Hundreds of thousands of lives could be lost to Coronavirus in Syria unless WHO acts fast
Approximately 100,000 detainees held in unsanitary underground prisons with no access to healthcare
Water scarcity and overcrowding in northwest Syria offers no protection to most vulnerable putting an additional 100,000 at risk
The Idlib Health Directorate warns that 100,000 people might die in northwest Syria unless the World Health Organisation provides urgently-needed ventilators, protective gear for medical staff and hand sanitiser to overcrowded camps.
The health service in Syria has been shattered by nine years of war and medical supplies are scarce or non-existent. In Idlib, there are 105 intensive care beds and 30 ventilators for 3.2 million civilians. Almost all of the beds are already being used by patients with serious illnesses.
The head of Idlib’s Health Directorate Dr Munzer al-Khalil said:
“In one year, we lost around 76 health facilities in northwest Syria. Donors have cut their funds and medical staff have been killed, arrested or displaced. The health sector in Idlib cannot cope with the inevitable outbreak and we fear 100,000 people could die unless we get supplies immediately.
“Our ventilators are always 100% occupied and we don’t have one single bed ready for a Corona case today. Camps are the perfect breeding ground for the virus and 400% overcapacity, with ten or more people sharing one tent. People don’t have enough water for drinking, let alone washing their hands.”
Families for Freedom, which campaigns for freedom and justice for Syria’s detainees, said that they are terrified of Coronavirus spreading into Assad’s underground detention dungeons. Across Syria, tens of thousands of detainees are crowded into squalid, unventilated cells. Their immune systems are exhausted by the regime’s systemic torture and mistreatment.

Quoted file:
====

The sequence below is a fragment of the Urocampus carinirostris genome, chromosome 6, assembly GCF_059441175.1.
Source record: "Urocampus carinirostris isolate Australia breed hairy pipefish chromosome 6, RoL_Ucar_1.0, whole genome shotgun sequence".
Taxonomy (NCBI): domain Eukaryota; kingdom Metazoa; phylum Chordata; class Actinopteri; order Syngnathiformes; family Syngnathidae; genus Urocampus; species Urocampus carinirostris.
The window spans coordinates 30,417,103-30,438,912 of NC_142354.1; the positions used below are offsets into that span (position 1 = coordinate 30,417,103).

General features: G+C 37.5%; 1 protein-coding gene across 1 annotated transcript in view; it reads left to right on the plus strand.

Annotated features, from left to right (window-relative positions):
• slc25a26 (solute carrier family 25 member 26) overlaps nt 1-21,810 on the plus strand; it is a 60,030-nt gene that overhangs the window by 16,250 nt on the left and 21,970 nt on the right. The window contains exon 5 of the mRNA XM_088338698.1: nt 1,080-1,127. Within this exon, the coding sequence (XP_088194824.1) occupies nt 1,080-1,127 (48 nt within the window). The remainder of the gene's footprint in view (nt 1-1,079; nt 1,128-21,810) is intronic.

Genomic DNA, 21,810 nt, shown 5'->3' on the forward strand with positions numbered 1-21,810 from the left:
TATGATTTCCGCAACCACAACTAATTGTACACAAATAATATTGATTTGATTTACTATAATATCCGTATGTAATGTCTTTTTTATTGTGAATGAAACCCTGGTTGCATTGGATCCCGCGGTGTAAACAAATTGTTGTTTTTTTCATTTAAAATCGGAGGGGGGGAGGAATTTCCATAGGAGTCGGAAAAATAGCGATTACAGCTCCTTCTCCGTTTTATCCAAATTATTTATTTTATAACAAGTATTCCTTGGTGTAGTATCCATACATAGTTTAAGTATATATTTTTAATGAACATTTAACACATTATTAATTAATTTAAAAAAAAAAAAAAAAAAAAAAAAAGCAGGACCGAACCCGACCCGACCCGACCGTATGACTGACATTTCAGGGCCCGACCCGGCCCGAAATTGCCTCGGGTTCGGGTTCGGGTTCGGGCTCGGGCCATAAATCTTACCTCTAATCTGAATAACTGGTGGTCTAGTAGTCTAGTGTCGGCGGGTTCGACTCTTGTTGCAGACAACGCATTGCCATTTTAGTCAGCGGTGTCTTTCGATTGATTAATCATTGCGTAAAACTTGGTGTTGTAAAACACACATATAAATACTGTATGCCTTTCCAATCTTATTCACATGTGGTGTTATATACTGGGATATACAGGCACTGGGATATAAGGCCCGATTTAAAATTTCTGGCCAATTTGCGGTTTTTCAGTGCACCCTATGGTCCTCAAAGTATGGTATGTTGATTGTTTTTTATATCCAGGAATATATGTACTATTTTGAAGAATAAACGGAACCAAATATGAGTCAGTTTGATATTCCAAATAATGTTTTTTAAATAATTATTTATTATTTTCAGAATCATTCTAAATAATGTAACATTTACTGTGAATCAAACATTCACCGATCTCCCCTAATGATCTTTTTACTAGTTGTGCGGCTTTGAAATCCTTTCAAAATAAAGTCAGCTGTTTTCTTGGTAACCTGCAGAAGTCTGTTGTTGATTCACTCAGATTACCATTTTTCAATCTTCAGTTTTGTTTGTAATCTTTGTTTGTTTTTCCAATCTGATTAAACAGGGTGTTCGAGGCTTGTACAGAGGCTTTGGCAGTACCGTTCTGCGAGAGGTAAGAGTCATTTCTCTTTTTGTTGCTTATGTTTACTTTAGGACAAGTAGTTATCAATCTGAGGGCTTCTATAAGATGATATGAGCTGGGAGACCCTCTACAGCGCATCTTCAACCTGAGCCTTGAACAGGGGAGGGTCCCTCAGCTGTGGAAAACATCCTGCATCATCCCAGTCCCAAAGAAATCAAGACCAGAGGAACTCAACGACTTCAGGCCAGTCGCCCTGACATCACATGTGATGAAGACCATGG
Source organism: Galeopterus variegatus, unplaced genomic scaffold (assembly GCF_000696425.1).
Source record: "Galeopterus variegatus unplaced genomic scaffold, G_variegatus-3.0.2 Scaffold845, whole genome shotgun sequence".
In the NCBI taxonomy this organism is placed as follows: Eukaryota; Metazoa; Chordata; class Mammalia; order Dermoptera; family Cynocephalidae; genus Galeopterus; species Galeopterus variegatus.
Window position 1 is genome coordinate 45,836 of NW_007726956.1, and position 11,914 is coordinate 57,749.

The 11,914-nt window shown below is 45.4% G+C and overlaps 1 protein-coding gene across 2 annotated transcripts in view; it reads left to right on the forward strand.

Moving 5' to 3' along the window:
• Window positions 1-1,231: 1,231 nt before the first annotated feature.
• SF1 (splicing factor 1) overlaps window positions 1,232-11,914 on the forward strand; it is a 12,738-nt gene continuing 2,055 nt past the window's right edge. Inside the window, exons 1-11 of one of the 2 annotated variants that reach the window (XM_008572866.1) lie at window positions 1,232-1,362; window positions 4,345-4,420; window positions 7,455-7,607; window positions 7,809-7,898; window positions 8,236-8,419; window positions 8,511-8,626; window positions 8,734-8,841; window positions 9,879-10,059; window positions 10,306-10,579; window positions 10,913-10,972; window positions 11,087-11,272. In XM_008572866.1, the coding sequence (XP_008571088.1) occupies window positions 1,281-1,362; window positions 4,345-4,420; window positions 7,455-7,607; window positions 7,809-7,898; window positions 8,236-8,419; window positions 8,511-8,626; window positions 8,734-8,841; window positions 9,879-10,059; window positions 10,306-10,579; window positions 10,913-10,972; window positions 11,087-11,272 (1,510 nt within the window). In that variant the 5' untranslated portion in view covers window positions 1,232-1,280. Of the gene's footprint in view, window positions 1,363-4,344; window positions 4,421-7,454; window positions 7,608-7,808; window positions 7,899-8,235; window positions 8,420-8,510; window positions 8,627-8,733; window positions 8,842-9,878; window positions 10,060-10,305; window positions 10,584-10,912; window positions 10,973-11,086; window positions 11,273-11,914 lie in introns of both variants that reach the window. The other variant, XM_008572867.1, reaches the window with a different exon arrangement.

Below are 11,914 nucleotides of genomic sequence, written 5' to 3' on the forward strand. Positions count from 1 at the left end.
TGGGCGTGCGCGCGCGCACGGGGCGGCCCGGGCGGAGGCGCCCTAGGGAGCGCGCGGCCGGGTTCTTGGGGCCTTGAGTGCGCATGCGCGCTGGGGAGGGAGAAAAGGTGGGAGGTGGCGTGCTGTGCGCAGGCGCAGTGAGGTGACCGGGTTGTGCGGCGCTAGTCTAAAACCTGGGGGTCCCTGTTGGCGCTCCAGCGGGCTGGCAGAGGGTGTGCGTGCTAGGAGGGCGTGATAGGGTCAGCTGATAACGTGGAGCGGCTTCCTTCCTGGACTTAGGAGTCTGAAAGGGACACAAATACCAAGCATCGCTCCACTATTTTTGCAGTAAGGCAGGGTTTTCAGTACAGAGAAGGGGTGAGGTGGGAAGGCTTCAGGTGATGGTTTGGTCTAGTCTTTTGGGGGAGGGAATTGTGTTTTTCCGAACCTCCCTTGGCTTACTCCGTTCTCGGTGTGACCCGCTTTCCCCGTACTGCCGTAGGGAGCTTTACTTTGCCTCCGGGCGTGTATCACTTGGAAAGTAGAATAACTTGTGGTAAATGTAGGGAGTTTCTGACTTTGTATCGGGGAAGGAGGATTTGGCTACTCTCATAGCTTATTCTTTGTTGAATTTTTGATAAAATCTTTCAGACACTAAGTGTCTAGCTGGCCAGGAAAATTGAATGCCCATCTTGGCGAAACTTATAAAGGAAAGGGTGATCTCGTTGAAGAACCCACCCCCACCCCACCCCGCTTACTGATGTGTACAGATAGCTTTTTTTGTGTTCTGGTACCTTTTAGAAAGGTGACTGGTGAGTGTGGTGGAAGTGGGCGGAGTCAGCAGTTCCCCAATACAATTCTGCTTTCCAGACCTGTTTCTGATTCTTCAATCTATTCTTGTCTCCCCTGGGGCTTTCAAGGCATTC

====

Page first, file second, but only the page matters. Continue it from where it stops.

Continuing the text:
Dr Hala al-Ghawi of Families for Freedom said: “The Syrian regime who took our loved ones from us has no interest in protecting detainees. The world realises that COVID-19 can be deadly for those with compromised immune systems and the elderly but what about those who are broken down by starvation, torture, and who are left to face this virus alone?
“The UN Special Envoy for Syria must demand the immediate release of all detainees held in Assad’s prisons and unofficial detention centres. At the very least, international health organisations, such as the WHO, must have regular access to detention facilities in order to provide critical sanitary measures and medical treatment to detainees.”
In Idlib, a task force led by WHO has been set up and is preparing three hospitals to receive coronavirus cases, and equipping 28 isolation centres to receive cases. The Idlib Health Directorate is working with the White Helmets and medical organisations to raise awareness and provide advice to people in an effort to slow the spread of the virus.
Executive Director of The Syria Campaign Laila Kiki said:
“For as long as so many people remain in overcrowded camps, it will be impossible to contain any outbreak of Coronavirus. A true sustainable ceasefire will allow some of the one million people displaced since December to return to their homes and stay home.”
There has not yet been a confirmed case of the virus in northwest Syria but with cases in neighbouring countries and four cases in Damascus, the conditions in camps and detention centres, it is only a matter of time before people start losing their lives.